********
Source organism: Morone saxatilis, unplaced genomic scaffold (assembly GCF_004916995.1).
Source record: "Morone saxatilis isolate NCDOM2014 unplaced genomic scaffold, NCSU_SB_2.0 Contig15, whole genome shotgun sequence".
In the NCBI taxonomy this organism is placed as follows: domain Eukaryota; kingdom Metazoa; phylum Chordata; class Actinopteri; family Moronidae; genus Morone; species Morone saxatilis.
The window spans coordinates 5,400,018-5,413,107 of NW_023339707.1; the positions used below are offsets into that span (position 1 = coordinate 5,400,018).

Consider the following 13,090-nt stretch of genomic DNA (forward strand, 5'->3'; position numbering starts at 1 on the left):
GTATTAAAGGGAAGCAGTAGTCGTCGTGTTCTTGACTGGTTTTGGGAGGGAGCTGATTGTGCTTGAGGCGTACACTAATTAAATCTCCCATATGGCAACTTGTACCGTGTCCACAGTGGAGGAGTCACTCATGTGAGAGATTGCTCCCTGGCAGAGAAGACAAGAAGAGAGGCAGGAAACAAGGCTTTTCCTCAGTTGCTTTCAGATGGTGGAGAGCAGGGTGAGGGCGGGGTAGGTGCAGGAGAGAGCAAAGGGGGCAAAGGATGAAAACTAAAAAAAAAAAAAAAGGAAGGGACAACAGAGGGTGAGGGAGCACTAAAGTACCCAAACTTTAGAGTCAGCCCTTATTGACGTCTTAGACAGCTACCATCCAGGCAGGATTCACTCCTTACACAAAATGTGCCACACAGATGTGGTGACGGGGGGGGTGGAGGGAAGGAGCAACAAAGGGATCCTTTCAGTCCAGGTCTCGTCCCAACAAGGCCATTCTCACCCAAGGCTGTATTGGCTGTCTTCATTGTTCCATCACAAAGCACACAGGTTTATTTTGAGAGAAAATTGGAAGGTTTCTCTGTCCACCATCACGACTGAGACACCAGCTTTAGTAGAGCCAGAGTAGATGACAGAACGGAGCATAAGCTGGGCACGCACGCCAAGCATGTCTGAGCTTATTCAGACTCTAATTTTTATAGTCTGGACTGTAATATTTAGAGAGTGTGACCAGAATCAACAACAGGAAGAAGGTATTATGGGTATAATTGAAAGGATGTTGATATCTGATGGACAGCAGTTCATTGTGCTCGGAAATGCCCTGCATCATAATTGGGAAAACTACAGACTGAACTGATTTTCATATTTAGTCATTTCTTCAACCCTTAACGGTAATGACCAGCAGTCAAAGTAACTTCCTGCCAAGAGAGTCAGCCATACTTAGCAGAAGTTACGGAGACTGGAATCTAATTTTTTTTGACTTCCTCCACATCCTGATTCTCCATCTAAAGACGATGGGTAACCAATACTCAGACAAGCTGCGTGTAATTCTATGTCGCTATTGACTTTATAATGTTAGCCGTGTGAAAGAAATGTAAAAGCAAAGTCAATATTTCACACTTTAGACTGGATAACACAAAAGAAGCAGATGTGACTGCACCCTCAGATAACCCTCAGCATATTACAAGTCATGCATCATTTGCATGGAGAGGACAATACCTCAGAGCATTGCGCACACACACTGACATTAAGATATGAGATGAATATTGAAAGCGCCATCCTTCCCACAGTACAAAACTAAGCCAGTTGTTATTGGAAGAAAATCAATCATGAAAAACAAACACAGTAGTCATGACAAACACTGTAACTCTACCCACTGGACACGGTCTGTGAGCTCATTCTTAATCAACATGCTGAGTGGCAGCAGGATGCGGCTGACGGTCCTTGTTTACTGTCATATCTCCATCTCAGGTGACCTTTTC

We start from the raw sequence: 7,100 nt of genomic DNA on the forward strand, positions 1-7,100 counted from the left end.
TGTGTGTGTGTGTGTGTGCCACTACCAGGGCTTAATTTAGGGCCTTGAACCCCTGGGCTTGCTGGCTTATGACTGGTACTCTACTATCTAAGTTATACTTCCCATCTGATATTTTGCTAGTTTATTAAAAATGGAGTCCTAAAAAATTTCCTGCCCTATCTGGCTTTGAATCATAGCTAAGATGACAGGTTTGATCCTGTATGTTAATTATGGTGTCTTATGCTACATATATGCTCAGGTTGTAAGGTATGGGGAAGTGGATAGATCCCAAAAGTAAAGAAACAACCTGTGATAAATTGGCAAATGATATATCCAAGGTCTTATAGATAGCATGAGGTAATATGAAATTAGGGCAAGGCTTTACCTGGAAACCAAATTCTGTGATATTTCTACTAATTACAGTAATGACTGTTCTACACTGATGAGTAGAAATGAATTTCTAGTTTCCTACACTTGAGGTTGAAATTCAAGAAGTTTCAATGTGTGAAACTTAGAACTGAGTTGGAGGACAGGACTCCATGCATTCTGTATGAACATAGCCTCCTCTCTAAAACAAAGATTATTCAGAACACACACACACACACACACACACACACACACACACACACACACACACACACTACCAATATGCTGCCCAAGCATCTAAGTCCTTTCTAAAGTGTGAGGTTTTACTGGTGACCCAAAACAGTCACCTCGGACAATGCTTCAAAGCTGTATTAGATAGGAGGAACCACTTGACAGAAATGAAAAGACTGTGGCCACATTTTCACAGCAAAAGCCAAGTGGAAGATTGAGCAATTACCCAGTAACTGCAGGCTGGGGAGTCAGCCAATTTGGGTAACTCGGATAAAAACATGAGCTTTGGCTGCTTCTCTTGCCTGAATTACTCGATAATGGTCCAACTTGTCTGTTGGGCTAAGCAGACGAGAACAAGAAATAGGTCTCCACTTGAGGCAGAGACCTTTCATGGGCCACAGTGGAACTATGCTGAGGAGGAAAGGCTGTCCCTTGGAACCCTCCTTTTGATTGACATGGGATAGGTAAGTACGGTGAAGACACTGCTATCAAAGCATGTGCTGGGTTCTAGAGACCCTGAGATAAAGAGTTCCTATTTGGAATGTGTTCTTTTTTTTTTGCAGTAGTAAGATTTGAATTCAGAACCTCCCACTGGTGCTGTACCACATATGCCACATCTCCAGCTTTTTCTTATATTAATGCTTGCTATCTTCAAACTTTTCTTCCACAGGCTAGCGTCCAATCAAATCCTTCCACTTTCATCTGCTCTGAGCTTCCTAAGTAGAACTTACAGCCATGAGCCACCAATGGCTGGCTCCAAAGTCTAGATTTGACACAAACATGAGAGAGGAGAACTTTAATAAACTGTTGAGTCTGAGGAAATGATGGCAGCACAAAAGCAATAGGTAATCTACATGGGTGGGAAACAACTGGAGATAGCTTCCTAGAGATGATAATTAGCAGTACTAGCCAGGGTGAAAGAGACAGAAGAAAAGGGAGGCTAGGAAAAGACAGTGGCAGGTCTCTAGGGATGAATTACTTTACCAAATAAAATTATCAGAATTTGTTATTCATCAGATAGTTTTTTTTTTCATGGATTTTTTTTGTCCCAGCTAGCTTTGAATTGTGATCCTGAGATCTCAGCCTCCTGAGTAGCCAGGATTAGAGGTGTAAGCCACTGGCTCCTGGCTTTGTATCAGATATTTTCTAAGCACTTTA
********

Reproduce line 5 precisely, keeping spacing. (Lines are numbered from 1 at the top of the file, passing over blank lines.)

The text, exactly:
Consider the following 13,090-nt stretch of genomic DNA (forward strand, 5'->3'; position numbering starts at 1 on the left):